Roughly half of ObamaCare's coverage expansion comes via an expansion of Medicaid, the joint federal-state health program for the poor and disabled. Thanks to ObamaCare's giant-sized expansion of the program, it's set to become the single largest insurer in the nation, with about 76 million enrollees by 2021.
But Medicaid's patient access is remarkably poor. Children, in particular, have trouble finding doctors who will see them. According to a new report by the Government Accountability Office, at least 75 percent of physicians are enrolled in Medicaid and its sister program, the Children's Health Insurance Program (CHIP). Yet that doesn't guarantee access to care, especially in comparison to private insurance: While 79 percent of providers are currently taking privately insured kids as new patients, only 47 percent are taking new patients from children enrolled in Medicaid.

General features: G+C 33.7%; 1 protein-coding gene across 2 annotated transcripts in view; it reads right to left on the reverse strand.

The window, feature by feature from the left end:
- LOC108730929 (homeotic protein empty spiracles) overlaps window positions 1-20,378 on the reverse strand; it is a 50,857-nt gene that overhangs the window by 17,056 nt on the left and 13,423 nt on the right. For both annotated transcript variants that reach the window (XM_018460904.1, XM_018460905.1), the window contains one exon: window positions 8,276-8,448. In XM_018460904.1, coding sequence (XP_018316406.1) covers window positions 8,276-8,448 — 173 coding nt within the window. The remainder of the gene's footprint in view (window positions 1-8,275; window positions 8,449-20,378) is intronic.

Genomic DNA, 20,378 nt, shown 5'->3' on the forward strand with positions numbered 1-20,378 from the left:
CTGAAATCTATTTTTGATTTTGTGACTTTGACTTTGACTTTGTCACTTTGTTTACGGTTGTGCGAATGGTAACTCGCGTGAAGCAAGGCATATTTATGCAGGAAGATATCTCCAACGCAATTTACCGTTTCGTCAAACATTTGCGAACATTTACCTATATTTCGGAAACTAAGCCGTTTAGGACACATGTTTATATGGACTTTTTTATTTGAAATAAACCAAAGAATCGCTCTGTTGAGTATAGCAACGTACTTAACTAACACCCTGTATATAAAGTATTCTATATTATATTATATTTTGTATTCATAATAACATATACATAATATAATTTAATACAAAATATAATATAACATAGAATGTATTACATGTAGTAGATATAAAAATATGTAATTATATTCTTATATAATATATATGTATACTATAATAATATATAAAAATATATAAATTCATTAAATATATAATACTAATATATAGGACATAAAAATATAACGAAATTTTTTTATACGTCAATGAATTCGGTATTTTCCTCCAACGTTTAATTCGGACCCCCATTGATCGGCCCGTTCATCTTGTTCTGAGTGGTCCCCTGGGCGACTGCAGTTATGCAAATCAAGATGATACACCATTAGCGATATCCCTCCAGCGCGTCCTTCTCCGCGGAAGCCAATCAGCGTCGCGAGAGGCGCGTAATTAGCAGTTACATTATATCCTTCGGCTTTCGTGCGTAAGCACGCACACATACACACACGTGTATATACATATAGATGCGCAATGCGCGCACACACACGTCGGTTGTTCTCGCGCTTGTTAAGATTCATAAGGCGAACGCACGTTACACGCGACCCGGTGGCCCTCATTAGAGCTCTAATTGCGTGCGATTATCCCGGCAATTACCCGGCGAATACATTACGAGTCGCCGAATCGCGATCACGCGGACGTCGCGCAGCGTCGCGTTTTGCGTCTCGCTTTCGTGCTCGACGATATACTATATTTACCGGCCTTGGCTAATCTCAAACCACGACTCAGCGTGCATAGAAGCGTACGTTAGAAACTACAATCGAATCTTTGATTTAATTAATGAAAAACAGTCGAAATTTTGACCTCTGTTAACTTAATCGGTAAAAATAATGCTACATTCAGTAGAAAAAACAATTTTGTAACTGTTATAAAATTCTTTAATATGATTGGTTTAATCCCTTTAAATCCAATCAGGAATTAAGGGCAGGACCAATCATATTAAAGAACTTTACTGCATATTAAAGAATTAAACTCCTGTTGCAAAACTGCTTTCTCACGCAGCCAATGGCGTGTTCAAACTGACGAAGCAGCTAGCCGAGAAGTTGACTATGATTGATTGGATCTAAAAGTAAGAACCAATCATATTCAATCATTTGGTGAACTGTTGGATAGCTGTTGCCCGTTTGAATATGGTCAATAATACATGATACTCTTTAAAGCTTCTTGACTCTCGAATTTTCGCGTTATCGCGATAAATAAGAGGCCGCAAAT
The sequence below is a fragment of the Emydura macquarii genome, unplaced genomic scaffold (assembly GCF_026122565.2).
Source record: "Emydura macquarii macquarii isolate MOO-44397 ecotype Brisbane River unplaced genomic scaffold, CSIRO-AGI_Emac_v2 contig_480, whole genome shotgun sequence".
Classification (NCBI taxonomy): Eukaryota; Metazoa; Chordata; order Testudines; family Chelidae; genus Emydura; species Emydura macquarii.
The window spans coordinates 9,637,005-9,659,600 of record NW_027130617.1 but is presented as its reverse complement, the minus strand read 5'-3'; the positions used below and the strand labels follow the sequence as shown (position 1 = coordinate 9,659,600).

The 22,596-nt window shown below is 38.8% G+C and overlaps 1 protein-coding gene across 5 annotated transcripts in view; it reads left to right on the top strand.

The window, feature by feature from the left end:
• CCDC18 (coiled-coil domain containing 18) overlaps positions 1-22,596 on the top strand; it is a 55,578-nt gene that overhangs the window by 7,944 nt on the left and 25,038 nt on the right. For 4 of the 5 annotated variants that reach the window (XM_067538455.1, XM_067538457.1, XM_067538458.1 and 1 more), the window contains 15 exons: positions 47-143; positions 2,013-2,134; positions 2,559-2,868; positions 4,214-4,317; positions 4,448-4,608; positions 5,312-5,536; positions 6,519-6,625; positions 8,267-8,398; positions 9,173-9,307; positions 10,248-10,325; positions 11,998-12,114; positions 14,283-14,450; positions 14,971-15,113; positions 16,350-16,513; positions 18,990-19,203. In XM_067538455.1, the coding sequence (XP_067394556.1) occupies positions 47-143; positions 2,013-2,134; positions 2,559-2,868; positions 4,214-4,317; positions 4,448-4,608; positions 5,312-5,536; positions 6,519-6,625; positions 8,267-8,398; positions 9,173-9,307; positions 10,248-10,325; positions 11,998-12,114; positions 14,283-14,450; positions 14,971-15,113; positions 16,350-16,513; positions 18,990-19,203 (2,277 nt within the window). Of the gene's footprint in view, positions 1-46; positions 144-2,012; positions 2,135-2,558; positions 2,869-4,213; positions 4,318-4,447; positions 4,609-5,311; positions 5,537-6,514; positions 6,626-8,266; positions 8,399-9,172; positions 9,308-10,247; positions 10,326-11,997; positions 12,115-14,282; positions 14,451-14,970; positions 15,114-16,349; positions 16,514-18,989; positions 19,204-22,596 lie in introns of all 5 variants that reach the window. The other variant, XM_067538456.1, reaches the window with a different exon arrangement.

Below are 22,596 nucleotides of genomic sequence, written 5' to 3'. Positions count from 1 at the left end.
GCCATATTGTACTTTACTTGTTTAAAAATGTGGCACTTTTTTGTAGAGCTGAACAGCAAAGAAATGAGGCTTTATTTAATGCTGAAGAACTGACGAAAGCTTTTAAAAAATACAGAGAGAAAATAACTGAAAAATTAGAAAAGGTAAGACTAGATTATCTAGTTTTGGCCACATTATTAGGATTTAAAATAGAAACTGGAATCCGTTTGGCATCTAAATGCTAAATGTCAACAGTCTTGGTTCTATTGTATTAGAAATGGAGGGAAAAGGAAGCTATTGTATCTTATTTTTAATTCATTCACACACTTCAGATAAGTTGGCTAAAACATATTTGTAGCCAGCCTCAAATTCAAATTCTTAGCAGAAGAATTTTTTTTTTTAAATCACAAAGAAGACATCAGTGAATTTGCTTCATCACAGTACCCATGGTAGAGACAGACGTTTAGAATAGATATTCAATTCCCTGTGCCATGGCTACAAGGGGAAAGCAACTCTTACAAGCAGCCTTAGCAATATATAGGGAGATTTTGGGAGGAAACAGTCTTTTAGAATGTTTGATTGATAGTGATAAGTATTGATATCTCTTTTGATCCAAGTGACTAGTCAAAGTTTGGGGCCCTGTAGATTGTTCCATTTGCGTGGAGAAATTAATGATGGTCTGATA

Specialty care is even harder to come by, according to the GAO:
More than three times as many participating physicians—84 percent—experience difficulty referring Medicaid and CHIP children to specialty care as experience difficulty referring privately insured children—26 percent. For all children, physicians most frequently cited difficulty with specialty referrals for mental health, dermatology, and neurology.
Surely newly enrolled kids are still better off in Medicaid versus the alternative? Not necessarily. That's because millions of kids who end up on Medicaid or CHIP would have otherwise been insured privately. In 2008, the Congressional Budget Office estimated that about a third of the 5.8 million kids covered under a CHIP reauthorization would have been covered privately. In general, CBO estimates that "for every 100 children who gain public coverage as a result of SCHIP, there is a corresponding reduction in private coverage of between 25 and 50 children."